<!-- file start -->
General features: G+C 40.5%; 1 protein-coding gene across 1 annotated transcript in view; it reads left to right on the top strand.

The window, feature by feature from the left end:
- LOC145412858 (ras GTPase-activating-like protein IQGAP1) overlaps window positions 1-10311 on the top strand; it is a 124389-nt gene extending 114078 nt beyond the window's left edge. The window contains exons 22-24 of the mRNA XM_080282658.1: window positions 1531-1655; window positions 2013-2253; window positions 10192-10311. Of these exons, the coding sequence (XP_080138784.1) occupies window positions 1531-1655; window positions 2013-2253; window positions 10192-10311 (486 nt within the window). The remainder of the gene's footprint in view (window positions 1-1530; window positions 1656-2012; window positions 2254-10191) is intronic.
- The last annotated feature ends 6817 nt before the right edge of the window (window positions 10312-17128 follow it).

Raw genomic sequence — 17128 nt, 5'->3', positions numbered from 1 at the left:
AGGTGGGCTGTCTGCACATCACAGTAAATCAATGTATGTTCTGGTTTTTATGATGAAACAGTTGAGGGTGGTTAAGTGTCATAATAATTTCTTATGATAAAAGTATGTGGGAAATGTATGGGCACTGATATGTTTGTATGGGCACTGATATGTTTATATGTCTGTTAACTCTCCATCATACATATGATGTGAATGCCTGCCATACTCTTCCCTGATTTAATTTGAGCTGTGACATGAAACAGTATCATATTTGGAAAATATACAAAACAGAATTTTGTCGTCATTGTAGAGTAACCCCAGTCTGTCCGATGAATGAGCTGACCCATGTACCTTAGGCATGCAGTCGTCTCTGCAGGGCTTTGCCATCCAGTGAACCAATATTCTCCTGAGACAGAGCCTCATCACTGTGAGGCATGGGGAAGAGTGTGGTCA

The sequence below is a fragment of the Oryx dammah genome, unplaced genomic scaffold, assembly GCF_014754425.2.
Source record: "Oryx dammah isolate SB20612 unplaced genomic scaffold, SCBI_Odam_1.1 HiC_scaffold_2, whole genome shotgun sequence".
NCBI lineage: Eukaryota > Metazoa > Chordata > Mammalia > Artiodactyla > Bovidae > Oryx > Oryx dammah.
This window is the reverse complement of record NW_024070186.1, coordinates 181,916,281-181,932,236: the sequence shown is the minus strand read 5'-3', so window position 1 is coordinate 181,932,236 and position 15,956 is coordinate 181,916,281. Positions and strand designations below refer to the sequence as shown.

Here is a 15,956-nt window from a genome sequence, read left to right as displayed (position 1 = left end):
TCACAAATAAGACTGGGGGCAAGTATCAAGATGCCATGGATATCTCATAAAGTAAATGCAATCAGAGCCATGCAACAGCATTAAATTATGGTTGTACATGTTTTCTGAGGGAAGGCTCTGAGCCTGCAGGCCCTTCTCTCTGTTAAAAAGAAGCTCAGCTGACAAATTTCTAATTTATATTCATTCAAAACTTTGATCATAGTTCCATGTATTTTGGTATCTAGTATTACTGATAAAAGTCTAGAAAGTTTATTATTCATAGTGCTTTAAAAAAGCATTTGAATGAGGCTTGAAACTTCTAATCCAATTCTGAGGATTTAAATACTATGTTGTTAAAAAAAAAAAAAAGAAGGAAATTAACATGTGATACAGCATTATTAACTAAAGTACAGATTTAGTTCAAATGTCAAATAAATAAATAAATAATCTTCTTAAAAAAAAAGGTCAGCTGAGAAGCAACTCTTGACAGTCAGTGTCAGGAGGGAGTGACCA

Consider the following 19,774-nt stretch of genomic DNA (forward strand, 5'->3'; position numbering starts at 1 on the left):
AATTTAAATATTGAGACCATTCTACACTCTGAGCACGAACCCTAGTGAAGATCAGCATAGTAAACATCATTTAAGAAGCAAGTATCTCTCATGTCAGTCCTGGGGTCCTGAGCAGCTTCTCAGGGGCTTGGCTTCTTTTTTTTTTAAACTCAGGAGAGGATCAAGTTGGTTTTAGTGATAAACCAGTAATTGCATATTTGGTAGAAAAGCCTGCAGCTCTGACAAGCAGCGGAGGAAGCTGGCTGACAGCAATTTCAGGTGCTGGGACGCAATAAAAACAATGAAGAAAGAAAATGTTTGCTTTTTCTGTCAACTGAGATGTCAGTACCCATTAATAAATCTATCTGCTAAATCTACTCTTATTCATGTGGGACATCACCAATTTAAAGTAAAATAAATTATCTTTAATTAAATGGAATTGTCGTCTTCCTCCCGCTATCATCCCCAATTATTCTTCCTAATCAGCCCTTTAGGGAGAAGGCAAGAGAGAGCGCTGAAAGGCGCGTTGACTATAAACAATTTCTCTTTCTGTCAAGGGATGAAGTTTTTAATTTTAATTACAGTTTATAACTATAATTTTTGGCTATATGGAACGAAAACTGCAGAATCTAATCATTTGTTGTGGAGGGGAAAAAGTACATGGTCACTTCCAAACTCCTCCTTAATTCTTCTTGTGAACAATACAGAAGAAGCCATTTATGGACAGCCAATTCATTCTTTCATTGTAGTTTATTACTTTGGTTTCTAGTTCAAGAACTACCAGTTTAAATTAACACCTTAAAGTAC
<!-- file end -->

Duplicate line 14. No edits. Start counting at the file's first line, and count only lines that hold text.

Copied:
AATTTAAATATTGAGACCATTCTACACTCTGAGCACGAACCCTAGTGAAGATCAGCATAGTAAACATCATTTAAGAAGCAAGTATCTCTCATGTCAGTCCTGGGGTCCTGAGCAGCTTCTCAGGGGCTTGGCTTCTTTTTTTTTTAAACTCAGGAGAGGATCAAGTTGGTTTTAGTGATAAACCAGTAATTGCATATTTGGTAGAAAAGCCTGCAGCTCTGACAAGCAGCGGAGGAAGCTGGCTGACAGCAATTTCAGGTGCTGGGACGCAATAAAAACAATGAAGAAAGAAAATGTTTGCTTTTTCTGTCAACTGAGATGTCAGTACCCATTAATAAATCTATCTGCTAAATCTACTCTTATTCATGTGGGACATCACCAATTTAAAGTAAAATAAATTATCTTTAATTAAATGGAATTGTCGTCTTCCTCCCGCTATCATCCCCAATTATTCTTCCTAATCAGCCCTTTAGGGAGAAGGCAAGAGAGAGCGCTGAAAGGCGCGTTGACTATAAACAATTTCTCTTTCTGTCAAGGGATGAAGTTTTTAATTTTAATTACAGTTTATAACTATAATTTTTGGCTATATGGAACGAAAACTGCAGAATCTAATCATTTGTTGTGGAGGGGAAAAAGTACATGGTCACTTCCAAACTCCTCCTTAATTCTTCTTGTGAACAATACAGAAGAAGCCATTTATGGACAGCCAATTCATTCTTTCATTGTAGTTTATTACTTTGGTTTCTAGTTCAAGAACTACCAGTTTAAATTAACACCTTAAAGTAC